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English has borrowed words from other languages indiscriminately, and has done so for hundreds of years. Often, this happens even when a perfectly sound native or imported synonym already exists, but sometimes the new term gains its footing because it expresses a concept better than an existing term, or conveys a connotation or nuance no other single word or phrase does.
But speakers and writers of English don’t always use the word as it is intended, leading to semantic drift. In the interests of preserving the purity of some highly evocative terms, here are twenty such words acquired from French:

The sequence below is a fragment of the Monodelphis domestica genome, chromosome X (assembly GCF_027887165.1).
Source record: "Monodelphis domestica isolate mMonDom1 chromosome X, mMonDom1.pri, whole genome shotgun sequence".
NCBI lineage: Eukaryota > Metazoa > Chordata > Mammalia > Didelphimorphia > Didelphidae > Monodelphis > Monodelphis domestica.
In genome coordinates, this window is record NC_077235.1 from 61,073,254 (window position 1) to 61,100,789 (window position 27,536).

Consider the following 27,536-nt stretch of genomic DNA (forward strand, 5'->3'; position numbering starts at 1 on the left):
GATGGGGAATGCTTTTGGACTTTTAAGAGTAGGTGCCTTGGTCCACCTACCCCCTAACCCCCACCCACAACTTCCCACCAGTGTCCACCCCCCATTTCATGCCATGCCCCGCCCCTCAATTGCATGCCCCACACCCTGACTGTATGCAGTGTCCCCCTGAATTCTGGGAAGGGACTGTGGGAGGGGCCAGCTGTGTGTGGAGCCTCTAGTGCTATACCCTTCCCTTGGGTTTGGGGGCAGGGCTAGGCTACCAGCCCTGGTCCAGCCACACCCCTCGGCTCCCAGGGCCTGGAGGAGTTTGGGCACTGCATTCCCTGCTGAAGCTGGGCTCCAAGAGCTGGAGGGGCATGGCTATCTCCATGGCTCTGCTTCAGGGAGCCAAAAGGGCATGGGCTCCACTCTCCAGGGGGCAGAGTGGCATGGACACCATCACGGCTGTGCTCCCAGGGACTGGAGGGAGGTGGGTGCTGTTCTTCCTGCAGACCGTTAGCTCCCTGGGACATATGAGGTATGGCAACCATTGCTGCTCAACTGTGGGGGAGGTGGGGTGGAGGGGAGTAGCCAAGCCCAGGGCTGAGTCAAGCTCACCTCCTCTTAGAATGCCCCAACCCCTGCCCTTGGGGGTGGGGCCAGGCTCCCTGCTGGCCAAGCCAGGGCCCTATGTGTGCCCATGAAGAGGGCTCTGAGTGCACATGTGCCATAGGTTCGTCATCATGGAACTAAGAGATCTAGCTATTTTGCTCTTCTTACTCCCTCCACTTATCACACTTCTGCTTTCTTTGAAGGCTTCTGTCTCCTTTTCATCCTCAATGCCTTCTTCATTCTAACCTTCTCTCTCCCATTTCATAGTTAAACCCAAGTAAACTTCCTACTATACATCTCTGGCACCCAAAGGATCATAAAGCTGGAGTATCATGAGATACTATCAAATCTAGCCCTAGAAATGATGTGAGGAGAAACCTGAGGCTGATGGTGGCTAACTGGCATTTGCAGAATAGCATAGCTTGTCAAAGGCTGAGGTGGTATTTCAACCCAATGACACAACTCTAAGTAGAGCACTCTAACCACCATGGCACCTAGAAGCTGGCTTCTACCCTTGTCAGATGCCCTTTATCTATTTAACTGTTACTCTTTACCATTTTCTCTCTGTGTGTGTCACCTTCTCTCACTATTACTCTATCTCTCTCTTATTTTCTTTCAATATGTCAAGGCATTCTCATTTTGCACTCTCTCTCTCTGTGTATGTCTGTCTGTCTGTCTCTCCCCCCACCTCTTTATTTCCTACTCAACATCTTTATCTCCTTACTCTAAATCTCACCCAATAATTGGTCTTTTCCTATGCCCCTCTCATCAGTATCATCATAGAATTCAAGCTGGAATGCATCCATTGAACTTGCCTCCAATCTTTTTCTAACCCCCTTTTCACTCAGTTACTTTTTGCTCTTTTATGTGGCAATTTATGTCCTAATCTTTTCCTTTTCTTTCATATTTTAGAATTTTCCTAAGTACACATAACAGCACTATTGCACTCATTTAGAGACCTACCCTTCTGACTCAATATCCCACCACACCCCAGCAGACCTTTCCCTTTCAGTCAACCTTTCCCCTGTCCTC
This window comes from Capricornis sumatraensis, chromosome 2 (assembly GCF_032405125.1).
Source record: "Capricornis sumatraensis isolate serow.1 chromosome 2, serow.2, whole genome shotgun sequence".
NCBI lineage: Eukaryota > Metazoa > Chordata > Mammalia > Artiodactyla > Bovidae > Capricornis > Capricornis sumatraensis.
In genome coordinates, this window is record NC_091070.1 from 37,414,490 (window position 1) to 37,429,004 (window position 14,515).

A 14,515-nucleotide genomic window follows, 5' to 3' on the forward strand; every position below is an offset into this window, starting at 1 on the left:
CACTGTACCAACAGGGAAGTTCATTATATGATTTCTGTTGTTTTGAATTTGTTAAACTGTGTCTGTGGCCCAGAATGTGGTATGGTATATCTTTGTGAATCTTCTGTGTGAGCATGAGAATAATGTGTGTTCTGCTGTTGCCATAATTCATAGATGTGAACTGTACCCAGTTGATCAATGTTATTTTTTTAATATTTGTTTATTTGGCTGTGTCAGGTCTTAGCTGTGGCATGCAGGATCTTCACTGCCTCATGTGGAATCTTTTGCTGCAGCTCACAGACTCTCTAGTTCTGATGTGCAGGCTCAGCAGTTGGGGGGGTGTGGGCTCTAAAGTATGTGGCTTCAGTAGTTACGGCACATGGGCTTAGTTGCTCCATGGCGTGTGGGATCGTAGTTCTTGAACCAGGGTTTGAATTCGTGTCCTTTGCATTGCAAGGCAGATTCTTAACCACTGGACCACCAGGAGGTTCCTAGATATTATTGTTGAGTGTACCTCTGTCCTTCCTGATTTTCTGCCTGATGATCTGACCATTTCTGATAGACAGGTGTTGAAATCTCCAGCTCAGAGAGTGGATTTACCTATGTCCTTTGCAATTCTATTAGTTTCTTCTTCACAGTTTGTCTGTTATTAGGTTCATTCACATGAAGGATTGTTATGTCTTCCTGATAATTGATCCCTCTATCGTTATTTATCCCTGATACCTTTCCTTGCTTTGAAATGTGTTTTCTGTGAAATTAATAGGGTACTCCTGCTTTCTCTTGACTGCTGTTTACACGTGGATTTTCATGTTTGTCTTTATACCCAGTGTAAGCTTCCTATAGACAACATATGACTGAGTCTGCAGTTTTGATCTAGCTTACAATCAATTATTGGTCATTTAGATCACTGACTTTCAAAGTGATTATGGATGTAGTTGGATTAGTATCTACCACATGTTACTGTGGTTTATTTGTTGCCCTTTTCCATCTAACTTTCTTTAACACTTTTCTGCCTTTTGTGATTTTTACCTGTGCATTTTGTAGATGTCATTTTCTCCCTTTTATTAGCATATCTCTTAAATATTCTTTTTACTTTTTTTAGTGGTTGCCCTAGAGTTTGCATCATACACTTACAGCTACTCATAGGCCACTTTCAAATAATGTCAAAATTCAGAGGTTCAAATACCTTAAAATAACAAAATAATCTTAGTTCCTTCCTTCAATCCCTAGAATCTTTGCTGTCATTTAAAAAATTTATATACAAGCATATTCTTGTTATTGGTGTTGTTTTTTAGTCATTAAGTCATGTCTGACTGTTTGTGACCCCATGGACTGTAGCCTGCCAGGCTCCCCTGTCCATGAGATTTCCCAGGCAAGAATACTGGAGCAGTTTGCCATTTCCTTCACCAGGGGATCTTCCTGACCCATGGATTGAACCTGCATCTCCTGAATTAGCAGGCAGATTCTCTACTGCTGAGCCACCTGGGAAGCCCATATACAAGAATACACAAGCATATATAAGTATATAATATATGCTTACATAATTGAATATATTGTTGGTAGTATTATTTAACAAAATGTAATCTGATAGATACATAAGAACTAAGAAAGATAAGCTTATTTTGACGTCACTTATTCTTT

- What’s the Difference Between a Bun and a Chignon? Plenty, Actually (bellasugar.com)
- C is For Chagrin (anglophonism.wordpress.com)
“God, to me, it seems, is a verb, not a noun, proper or improper," designer and architect R. Buckminster Fuller once said. And it makes sense. As long as we do our work honestly and not hurt others, what does it matter if we believe in some invisible superman in the sky, who happens to have such a fragile ego so as to condemn people for not believing in him, no matter how good they might be?
Do the best job I can, not hurt our fellow beings on this planet, that’s my religion.
—Anu Garg of A Word A Day.